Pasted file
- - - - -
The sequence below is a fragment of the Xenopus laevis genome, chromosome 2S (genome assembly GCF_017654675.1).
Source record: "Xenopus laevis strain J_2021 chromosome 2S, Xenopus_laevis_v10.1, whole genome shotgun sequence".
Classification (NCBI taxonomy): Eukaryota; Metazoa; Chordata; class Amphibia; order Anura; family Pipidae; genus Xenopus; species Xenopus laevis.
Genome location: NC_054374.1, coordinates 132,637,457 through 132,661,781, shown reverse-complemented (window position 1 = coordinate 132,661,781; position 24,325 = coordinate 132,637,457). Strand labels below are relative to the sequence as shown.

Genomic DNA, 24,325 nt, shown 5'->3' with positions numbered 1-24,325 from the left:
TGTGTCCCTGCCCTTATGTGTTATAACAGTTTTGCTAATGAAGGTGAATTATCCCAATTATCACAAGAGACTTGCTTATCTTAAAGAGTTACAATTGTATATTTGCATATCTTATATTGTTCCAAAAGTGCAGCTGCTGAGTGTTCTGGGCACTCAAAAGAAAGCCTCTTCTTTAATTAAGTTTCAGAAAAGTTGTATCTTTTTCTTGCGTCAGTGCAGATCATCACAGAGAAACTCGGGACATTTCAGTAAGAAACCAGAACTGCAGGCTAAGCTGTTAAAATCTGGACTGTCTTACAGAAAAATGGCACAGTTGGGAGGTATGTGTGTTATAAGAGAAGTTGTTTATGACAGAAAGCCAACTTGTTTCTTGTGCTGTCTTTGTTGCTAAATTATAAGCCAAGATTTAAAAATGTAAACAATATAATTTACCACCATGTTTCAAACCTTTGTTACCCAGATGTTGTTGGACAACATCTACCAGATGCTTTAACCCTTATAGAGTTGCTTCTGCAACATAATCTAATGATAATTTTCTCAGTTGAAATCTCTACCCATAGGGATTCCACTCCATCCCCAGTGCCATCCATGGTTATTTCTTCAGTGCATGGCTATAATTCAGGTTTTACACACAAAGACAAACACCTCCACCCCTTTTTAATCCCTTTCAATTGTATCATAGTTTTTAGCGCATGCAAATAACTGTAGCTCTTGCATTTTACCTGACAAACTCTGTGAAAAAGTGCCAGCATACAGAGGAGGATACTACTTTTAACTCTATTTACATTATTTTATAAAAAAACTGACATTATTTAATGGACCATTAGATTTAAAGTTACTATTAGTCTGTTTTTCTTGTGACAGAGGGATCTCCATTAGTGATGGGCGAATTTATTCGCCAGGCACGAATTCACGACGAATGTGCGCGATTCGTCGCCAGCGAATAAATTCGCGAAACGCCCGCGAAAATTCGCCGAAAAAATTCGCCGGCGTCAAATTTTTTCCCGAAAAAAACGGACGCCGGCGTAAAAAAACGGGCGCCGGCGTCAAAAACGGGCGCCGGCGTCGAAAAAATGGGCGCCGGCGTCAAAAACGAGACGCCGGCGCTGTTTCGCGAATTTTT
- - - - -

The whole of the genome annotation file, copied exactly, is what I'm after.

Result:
The sequence below is a fragment of the Xenopus laevis genome, chromosome 2S (genome assembly GCF_017654675.1).
Source record: "Xenopus laevis strain J_2021 chromosome 2S, Xenopus_laevis_v10.1, whole genome shotgun sequence".
Classification (NCBI taxonomy): Eukaryota; Metazoa; Chordata; class Amphibia; order Anura; family Pipidae; genus Xenopus; species Xenopus laevis.
Genome location: NC_054374.1, coordinates 132,637,457 through 132,661,781, shown reverse-complemented (window position 1 = coordinate 132,661,781; position 24,325 = coordinate 132,637,457). Strand labels below are relative to the sequence as shown.

Genomic DNA, 24,325 nt, shown 5'->3' with positions numbered 1-24,325 from the left:
TGTGTCCCTGCCCTTATGTGTTATAACAGTTTTGCTAATGAAGGTGAATTATCCCAATTATCACAAGAGACTTGCTTATCTTAAAGAGTTACAATTGTATATTTGCATATCTTATATTGTTCCAAAAGTGCAGCTGCTGAGTGTTCTGGGCACTCAAAAGAAAGCCTCTTCTTTAATTAAGTTTCAGAAAAGTTGTATCTTTTTCTTGCGTCAGTGCAGATCATCACAGAGAAACTCGGGACATTTCAGTAAGAAACCAGAACTGCAGGCTAAGCTGTTAAAATCTGGACTGTCTTACAGAAAAATGGCACAGTTGGGAGGTATGTGTGTTATAAGAGAAGTTGTTTATGACAGAAAGCCAACTTGTTTCTTGTGCTGTCTTTGTTGCTAAATTATAAGCCAAGATTTAAAAATGTAAACAATATAATTTACCACCATGTTTCAAACCTTTGTTACCCAGATGTTGTTGGACAACATCTACCAGATGCTTTAACCCTTATAGAGTTGCTTCTGCAACATAATCTAATGATAATTTTCTCAGTTGAAATCTCTACCCATAGGGATTCCACTCCATCCCCAGTGCCATCCATGGTTATTTCTTCAGTGCATGGCTATAATTCAGGTTTTACACACAAAGACAAACACCTCCACCCCTTTTTAATCCCTTTCAATTGTATCATAGTTTTTAGCGCATGCAAATAACTGTAGCTCTTGCATTTTACCTGACAAACTCTGTGAAAAAGTGCCAGCATACAGAGGAGGATACTACTTTTAACTCTATTTACATTATTTTATAAAAAAACTGACATTATTTAATGGACCATTAGATTTAAAGTTACTATTAGTCTGTTTTTCTTGTGACAGAGGGATCTCCATTAGTGATGGGCGAATTTATTCGCCAGGCACGAATTCACGACGAATGTGCGCGATTCGTCGCCAGCGAATAAATTCGCGAAACGCCCGCGAAAATTCGCCGAAAAAATTCGCCGGCGTCAAATTTTTTCCCGAAAAAAACGGACGCCGGCGTAAAAAAACGGGCGCCGGCGTCAAAAACGGGCGCCGGCGTCGAAAAAATGGGCGCCGGCGTCAAAAACGAGACGCCGGCGCTGTTTCGCGAATTTTT